Temognatha heros – Large Jewel Beetle
The genus Temognatha contains the larger Jewel Beetles with the species Temognatha heros being one of the largest. However there are over 85 species with most being endemic to Australia and many of these found only in WA. These beetles are encountered during warm to hot weather, commonly between January and March and often in mallee regions where they emerge from the roots of trees and during a brief mating and feeding spree, lay their eggs around the bowls of trees especially the mallee eucalypts.
The larvae after they hatch, burrow into the roots where they will spend many years feeding and growing (some for over 15 years) to eventually emerge (often en masse) to complete the cycle. It is recorded that in some years, these large beetles can be found not only in huge numbers, but also feeding together in massive mixed colonies. I was very fortunate in mid-February 2013 to happen upon such a mass gathering around Lake Tay (140 km or 85 miles NW of Esperance) where hundreds of beetles from eight different Temognatha species were seen feeding together.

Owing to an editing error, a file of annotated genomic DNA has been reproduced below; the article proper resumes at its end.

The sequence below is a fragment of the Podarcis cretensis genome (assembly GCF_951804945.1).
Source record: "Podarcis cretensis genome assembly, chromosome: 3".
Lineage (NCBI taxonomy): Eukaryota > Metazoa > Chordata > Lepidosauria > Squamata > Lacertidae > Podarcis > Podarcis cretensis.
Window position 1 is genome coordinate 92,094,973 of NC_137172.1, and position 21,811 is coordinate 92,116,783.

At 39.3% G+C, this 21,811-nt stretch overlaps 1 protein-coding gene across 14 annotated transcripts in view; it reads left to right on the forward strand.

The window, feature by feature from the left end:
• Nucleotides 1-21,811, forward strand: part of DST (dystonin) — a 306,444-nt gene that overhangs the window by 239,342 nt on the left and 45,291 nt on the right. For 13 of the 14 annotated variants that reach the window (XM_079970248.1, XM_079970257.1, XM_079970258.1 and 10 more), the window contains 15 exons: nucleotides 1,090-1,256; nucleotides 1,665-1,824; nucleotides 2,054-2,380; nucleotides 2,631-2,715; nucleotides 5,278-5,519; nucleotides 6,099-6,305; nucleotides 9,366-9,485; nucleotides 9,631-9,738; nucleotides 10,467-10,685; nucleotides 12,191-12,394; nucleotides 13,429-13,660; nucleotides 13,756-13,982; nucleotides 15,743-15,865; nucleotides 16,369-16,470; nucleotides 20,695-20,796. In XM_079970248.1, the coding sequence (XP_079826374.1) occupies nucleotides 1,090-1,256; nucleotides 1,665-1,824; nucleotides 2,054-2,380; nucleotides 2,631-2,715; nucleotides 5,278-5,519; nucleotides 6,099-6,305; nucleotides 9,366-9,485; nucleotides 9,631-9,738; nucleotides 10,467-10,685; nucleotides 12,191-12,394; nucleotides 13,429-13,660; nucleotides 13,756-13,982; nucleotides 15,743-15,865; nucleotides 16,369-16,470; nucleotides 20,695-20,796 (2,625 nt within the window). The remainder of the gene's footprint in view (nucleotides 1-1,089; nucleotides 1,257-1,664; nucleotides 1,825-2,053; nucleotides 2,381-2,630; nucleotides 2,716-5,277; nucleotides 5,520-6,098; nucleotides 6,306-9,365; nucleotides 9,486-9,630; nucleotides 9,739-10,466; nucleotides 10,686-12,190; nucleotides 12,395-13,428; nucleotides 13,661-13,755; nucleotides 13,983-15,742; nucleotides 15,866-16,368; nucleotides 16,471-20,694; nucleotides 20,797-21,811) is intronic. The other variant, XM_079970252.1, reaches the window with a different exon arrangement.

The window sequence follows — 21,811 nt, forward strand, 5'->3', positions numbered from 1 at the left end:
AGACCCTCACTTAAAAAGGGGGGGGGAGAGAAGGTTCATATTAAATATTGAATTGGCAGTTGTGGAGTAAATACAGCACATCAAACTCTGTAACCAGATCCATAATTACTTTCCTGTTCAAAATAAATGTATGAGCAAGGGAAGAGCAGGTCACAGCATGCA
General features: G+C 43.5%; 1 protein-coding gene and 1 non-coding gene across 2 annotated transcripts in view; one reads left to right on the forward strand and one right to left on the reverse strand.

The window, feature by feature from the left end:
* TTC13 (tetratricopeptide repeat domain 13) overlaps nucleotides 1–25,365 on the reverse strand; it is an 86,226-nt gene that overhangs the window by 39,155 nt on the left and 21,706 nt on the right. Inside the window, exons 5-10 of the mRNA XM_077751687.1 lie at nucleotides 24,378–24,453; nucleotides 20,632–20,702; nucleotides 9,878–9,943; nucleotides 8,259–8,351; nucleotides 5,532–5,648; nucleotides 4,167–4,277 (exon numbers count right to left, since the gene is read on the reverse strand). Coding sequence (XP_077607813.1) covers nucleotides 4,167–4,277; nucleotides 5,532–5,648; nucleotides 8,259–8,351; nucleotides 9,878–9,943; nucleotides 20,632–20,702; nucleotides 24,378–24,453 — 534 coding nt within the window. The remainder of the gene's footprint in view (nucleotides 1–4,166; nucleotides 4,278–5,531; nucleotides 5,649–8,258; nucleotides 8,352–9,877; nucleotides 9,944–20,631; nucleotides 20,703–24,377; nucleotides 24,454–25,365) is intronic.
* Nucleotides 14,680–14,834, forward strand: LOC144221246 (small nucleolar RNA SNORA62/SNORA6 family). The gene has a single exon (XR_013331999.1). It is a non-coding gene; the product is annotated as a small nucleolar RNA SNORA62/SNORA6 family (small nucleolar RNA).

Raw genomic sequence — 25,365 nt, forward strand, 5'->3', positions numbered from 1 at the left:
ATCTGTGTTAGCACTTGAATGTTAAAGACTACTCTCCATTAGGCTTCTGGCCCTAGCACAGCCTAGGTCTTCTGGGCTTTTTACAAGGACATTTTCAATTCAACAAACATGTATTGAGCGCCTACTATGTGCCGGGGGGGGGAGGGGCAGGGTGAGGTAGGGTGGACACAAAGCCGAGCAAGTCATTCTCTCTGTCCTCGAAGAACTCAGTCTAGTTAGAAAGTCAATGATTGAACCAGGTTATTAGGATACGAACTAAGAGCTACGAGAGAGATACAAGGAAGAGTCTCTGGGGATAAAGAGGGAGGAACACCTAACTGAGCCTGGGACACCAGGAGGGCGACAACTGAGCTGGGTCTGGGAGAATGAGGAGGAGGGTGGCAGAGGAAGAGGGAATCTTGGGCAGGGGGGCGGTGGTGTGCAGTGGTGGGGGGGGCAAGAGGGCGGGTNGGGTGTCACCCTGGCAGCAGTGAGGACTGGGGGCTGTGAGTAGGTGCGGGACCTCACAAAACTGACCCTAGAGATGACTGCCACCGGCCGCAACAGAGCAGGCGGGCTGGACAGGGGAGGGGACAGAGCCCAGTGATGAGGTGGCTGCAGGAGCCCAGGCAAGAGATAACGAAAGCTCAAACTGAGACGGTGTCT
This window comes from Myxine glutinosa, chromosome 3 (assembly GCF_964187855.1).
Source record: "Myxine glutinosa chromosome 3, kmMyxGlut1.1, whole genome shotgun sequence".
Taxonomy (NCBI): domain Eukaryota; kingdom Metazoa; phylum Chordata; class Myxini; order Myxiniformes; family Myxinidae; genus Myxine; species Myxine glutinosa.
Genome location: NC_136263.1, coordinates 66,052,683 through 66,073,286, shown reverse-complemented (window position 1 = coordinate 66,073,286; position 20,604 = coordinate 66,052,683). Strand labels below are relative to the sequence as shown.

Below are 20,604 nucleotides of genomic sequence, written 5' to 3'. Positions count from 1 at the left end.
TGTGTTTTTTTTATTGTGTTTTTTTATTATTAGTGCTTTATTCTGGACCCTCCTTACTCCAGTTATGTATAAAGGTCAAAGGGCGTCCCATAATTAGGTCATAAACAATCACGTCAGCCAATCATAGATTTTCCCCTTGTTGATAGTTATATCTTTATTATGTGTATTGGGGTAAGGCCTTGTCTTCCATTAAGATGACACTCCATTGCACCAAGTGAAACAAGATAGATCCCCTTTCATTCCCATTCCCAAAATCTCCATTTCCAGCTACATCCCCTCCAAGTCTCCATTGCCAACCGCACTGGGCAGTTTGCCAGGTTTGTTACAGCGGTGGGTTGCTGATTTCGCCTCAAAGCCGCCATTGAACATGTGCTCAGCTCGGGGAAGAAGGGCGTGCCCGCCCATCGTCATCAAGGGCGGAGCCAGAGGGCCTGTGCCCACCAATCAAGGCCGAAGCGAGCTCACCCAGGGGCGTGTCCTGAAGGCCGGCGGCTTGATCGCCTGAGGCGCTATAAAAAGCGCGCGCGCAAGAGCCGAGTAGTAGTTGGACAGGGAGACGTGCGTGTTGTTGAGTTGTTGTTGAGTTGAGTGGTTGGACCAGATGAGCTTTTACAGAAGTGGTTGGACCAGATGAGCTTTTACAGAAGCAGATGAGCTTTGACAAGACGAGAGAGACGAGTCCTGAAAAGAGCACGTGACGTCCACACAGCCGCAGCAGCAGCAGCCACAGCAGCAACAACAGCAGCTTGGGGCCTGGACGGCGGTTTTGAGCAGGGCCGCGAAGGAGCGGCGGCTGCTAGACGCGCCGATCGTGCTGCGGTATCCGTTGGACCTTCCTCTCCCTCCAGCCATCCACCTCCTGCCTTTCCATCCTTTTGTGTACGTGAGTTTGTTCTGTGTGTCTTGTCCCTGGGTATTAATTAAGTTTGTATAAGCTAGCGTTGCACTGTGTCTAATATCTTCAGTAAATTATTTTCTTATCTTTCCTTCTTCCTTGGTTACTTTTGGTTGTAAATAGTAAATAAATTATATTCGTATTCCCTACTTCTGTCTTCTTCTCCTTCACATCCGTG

I only saw a single Temognatha heros beetle, but it was enormous easily dwarfing the other large species and upon measuring where it had been on my hand, it was around 8 cm (little over 3”) in length, only bettered in size by a few exceptional beetles of tropical forests. However its large size was not a hindrance to flight, as suddenly it lifted its hardened outer wings (elytra) and with these jockey-like hardened wings held erect, took flight and loudly buzzed off as if powered by an undersized 2-stroke engine.
Temognatha heros occurs throughout most of WA, although in the southern mallee regions, is also recorded across SA into NSW and Victoria.
The genus Temognatha has previously been known as Stigmodera and Themognatha and belongs to the Buprestidae family.
My thanks to Kim Pullen of the Australian National Insect Collection, CSIRO Ecosystem Sciences who kindly confirmed the identity this species.